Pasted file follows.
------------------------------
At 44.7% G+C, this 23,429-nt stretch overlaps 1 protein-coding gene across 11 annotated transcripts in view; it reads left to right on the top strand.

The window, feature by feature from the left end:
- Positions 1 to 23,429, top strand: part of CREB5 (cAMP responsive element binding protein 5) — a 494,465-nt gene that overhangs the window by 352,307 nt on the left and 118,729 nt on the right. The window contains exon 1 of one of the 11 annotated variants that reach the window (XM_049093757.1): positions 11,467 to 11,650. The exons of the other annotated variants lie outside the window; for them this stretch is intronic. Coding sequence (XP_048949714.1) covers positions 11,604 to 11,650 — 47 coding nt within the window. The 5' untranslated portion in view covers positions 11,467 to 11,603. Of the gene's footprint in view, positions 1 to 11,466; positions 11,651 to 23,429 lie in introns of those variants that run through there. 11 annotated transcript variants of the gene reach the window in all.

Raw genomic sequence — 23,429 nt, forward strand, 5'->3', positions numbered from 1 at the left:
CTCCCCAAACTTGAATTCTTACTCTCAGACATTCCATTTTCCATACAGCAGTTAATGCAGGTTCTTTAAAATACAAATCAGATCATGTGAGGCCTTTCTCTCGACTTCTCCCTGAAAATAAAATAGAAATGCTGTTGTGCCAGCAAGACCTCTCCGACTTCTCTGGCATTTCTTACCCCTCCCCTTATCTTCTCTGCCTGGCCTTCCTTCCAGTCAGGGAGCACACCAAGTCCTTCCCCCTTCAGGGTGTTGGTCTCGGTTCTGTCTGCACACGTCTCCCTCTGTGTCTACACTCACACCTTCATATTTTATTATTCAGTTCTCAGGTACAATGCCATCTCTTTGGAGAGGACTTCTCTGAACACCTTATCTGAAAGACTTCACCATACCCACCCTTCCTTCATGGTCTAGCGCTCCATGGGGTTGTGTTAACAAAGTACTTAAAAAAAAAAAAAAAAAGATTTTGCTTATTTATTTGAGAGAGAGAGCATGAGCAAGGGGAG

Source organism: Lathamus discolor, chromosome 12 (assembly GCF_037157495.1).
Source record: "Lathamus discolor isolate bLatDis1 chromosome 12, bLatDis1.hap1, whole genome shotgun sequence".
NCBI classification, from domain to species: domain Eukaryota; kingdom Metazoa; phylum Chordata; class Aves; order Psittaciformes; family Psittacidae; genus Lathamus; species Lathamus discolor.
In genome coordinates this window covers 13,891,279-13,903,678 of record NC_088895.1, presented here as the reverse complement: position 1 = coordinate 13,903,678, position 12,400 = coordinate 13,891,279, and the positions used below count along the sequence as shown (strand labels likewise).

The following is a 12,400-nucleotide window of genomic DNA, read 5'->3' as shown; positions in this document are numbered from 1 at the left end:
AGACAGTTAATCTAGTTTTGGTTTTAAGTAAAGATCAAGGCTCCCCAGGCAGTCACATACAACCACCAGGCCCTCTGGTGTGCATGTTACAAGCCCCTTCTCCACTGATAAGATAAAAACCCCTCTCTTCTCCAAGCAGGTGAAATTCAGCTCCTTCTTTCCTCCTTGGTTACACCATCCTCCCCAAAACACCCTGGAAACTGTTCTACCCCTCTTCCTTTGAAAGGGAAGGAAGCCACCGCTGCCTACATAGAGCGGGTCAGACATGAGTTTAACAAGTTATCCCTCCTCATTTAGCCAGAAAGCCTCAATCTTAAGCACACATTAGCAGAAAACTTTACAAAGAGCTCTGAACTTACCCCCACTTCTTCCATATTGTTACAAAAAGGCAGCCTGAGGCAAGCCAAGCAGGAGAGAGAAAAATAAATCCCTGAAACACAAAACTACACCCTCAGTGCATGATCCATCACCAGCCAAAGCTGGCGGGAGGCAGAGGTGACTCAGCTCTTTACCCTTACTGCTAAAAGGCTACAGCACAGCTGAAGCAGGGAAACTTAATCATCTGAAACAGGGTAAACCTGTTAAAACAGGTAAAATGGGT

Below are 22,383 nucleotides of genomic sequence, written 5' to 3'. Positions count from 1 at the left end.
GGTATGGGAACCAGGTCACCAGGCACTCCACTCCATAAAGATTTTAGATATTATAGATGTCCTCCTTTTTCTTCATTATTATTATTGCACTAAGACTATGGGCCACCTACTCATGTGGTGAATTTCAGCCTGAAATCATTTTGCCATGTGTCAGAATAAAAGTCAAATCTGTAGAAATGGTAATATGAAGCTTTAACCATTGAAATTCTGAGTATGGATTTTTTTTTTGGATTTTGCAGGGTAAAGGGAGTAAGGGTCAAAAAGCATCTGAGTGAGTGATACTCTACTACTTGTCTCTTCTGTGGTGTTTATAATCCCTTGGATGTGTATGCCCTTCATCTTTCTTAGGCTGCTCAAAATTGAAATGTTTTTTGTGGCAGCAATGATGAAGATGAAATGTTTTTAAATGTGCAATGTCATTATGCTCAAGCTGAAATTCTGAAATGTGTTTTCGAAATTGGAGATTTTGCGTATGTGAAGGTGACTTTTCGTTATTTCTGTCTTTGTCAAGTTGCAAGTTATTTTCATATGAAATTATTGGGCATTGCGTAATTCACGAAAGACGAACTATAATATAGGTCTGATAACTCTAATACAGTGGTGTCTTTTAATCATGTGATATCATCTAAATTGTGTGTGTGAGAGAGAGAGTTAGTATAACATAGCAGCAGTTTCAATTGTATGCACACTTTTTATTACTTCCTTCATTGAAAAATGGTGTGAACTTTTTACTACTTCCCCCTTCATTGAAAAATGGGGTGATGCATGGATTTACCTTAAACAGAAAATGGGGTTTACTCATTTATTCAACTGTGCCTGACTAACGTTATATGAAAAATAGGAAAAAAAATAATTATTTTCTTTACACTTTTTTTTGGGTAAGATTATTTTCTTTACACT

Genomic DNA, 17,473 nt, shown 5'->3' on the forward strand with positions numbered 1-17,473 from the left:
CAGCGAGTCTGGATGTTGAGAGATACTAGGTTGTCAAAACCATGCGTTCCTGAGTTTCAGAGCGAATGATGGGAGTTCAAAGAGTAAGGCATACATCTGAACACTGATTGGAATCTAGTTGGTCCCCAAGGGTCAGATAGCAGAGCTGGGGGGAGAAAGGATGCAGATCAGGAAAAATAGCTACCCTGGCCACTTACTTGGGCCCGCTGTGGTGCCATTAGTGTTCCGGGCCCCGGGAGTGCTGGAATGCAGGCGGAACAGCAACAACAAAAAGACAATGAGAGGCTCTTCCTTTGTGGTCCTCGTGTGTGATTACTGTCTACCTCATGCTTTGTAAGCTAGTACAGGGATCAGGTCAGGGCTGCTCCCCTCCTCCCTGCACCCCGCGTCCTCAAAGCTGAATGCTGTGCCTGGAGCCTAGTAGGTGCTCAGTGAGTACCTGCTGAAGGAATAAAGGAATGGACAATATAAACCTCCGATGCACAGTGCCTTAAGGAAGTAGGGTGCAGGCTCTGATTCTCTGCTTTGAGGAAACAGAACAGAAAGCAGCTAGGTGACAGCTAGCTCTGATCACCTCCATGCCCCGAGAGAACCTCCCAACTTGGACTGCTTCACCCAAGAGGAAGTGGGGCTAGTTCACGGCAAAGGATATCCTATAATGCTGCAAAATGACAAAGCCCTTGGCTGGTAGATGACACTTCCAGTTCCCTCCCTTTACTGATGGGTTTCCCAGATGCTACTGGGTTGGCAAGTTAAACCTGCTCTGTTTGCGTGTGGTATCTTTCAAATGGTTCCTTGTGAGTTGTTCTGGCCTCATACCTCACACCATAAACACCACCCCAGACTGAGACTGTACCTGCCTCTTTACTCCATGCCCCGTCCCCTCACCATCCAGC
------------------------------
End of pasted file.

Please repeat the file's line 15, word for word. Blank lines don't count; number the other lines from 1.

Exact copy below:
CAGCGAGTCTGGATGTTGAGAGATACTAGGTTGTCAAAACCATGCGTTCCTGAGTTTCAGAGCGAATGATGGGAGTTCAAAGAGTAAGGCATACATCTGAACACTGATTGGAATCTAGTTGGTCCCCAAGGGTCAGATAGCAGAGCTGGGGGGAGAAAGGATGCAGATCAGGAAAAATAGCTACCCTGGCCACTTACTTGGGCCCGCTGTGGTGCCATTAGTGTTCCGGGCCCCGGGAGTGCTGGAATGCAGGCGGAACAGCAACAACAAAAAGACAATGAGAGGCTCTTCCTTTGTGGTCCTCGTGTGTGATTACTGTCTACCTCATGCTTTGTAAGCTAGTACAGGGATCAGGTCAGGGCTGCTCCCCTCCTCCCTGCACCCCGCGTCCTCAAAGCTGAATGCTGTGCCTGGAGCCTAGTAGGTGCTCAGTGAGTACCTGCTGAAGGAATAAAGGAATGGACAATATAAACCTCCGATGCACAGTGCCTTAAGGAAGTAGGGTGCAGGCTCTGATTCTCTGCTTTGAGGAAACAGAACAGAAAGCAGCTAGGTGACAGCTAGCTCTGATCACCTCCATGCCCCGAGAGAACCTCCCAACTTGGACTGCTTCACCCAAGAGGAAGTGGGGCTAGTTCACGGCAAAGGATATCCTATAATGCTGCAAAATGACAAAGCCCTTGGCTGGTAGATGACACTTCCAGTTCCCTCCCTTTACTGATGGGTTTCCCAGATGCTACTGGGTTGGCAAGTTAAACCTGCTCTGTTTGCGTGTGGTATCTTTCAAATGGTTCCTTGTGAGTTGTTCTGGCCTCATACCTCACACCATAAACACCACCCCAGACTGAGACTGTACCTGCCTCTTTACTCCATGCCCCGTCCCCTCACCATCCAGC